8/23/2010 9:37pm, #51
In the US defiantly it's hurt in Japan I would say no. They tend to instruct in the basics much better. Still though there are still great instructors in the US that teach great basics just they don't put out competitors or their good competitors end up at the better schools like Pedro's or the OTC.
This isn't a bad thing that is what should happen. The problem is that the local sensei doesn't get the credit just the bigger camp. So we are lead to believe that the big camps are producing the better players when its really the local instructors from all over the US. The big camps(I am using this very loosely) know who is producing the players and appreciate it. I feel like I am talking out my ass on this one trying to make a point without disparaging anyone.Judo is only gentle for the guy on top.
8/24/2010 6:09pm, #52
There were a lot of questions asked,and some assertions/assumptions made that are not quite true, or need addressing.
This is my day off, and I need to go out and finsish fixing an electric fence, so I'm not going to post a lot until I get back to work tomorrow afternoon.
1.) Judo was never intended to be the be all and end all martial art that some judoka and others seem to fantasize about.
2.) The best footnoted historical evidence I have seen suggests that Kano did not really want Judo to be in the Olympics. Kano was a big supporter of the Olympics (he was on the first Japanese Olympic committee!), but not necessarily of Judo being in the Olympics.
3.) The competition rules of Judo did not change much until the introduction of koka and yuko in the early seventies. Even when started in June of 1980, ippon was still at an acceptable level of control, speed, and force. If we went back to the rules as they were in say, 1970, I think that most folks would not be disappointmented.
4.) As far as I know, it has NEVER been required to remain standing to score ippon in Judo. Landing in a oseakomi has, as far as I know, always been OK. Sutemi waza, of course, require tori to not remain standing. Roll through ippons, as some have described, I am not sure about. They were considered worthy of ippon in the '80s when I started, granted that the other requirements for ippon (force, speed, control) were met.
5.) The whole sport vs martial art thing...Judo was never a martial art, it was/is a modern budo. The aim of Judo is to through physical training in attack and defense, in a relatively safe way to internalize the principles Seiroku zen'yo and Jita Kyoei and thus become a better person, and contribute to society.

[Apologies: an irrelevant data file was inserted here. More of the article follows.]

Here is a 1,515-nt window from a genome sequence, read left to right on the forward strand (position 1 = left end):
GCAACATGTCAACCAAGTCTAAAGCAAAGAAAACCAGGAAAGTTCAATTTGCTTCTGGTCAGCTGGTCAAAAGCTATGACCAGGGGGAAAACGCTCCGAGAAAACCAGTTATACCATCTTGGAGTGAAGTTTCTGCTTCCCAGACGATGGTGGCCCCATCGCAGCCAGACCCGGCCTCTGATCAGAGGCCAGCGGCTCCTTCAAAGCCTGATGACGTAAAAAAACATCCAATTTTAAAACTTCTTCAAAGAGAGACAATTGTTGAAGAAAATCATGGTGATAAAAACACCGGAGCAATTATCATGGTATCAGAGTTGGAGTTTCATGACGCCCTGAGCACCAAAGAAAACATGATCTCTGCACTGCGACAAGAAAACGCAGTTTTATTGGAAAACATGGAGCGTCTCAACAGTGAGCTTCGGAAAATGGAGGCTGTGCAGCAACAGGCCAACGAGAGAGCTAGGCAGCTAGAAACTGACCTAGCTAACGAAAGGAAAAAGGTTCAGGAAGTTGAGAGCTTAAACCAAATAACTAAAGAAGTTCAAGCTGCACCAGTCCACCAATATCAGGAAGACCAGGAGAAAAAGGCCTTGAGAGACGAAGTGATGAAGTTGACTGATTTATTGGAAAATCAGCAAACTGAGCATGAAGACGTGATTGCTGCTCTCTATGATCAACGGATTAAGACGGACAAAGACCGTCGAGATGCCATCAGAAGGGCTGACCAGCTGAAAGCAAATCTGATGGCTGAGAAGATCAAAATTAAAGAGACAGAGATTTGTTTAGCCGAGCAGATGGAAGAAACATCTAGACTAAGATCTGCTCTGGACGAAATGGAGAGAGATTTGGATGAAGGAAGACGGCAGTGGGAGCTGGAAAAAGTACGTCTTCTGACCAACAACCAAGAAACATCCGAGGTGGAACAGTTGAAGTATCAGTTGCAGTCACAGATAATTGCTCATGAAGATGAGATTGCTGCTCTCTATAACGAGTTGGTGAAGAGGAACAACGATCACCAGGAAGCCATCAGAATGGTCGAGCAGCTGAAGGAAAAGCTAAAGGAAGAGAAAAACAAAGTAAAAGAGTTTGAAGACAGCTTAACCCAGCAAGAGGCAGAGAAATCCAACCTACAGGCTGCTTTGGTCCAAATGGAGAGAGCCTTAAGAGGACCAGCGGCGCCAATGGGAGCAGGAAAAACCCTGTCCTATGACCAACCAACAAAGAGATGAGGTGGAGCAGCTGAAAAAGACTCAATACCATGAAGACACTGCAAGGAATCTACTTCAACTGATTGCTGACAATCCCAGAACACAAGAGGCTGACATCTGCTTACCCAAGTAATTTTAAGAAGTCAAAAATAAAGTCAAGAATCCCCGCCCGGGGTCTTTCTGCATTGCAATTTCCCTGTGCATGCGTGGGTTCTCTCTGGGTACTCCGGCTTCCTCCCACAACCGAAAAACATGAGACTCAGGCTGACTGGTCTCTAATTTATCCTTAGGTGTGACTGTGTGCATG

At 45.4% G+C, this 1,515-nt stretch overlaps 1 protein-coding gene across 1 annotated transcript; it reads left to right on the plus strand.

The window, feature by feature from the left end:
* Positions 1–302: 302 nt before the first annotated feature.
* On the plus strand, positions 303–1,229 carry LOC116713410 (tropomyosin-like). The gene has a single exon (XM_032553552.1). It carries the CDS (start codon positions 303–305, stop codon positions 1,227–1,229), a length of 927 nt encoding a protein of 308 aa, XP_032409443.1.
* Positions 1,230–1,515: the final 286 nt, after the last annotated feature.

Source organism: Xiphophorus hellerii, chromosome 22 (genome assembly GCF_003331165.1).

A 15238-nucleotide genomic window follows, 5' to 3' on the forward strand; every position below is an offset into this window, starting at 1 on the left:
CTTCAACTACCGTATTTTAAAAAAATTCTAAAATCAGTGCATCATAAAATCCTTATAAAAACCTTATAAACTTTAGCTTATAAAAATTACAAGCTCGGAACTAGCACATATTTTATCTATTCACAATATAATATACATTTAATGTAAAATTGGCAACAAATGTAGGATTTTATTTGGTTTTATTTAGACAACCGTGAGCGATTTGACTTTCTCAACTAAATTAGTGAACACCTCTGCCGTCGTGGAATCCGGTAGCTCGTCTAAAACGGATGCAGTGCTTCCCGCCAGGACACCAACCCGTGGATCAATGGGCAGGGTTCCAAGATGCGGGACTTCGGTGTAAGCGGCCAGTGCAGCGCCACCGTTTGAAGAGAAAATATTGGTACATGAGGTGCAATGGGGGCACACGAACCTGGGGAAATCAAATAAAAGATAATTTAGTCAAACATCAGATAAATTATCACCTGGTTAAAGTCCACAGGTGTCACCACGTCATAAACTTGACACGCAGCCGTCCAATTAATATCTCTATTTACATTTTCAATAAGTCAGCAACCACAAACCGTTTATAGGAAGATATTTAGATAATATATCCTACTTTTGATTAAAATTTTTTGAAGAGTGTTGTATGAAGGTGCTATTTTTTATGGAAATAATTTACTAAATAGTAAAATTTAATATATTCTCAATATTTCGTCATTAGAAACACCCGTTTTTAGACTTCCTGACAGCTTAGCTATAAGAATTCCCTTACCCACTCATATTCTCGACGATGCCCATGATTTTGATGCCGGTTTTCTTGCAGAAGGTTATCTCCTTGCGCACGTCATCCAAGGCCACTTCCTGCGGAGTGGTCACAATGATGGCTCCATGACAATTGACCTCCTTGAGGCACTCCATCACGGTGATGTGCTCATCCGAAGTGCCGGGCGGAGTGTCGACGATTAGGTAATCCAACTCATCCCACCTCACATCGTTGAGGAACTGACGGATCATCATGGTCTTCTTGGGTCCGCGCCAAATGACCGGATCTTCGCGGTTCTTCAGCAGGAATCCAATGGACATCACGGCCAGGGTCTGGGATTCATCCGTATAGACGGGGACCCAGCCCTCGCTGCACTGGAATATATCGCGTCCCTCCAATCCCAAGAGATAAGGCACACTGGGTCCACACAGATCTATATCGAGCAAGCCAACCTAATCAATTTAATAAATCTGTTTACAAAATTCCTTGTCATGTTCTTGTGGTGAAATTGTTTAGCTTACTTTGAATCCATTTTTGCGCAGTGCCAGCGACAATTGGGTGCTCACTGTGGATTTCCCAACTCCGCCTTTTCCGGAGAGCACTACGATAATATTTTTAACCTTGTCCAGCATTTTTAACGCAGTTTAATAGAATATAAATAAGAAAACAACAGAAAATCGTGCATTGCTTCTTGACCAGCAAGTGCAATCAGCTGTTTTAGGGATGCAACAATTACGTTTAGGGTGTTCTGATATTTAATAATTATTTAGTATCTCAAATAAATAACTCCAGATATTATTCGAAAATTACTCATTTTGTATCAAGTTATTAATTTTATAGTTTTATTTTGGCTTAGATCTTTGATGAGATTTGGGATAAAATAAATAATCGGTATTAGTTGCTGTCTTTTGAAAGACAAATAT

6.) Kano himself thought that nage waza were more important to learn at first than katame waza and ne waza. He thought that an early focus on ne waza would stunt ones overall growth in both the physical and spiritual side of Judo. His recommended ratio to start out was 70% nage waza and 30% ne waza. Others who were contemporaries of Kano (Join Oda) trained more to50/50. So the emphasis in Judo has always been in throwing, not ne waza.
And the emphasis was on physical education, not pure fighting. If you can digest and accept that, then all woes about Judo losing "combat" effectiveness can be seen in proper context.
8/24/2010 9:22pm, #53
Thanks Ben, that helps a lot.
This is what I am focused on
"The aim of Judo is to through physical training in attack and defense, in a relatively safe way to internalize the principles Seiroku zen'yo and Jita Kyoei and thus become a better person, and contribute to society. "
This is what other martial arts need to learn from judo. How often do you see modern judoka uphold this?
8/24/2010 11:57pm, #54
First off, what is a martial art? Yeah, I know, whole 'nother thread that has probably been debated here already. It got debated on Rec.martial arts years ago.
It's usually Judo guys who get all stuck up and declare the wonders of Jita Kyoei.
Regarding judoka following the maxims, I can have more of an informed opinion.
I see judoka upholding the prime directives of Judo all the time, consciously or not.
Judo when done within the intended parameters encourages such behavior.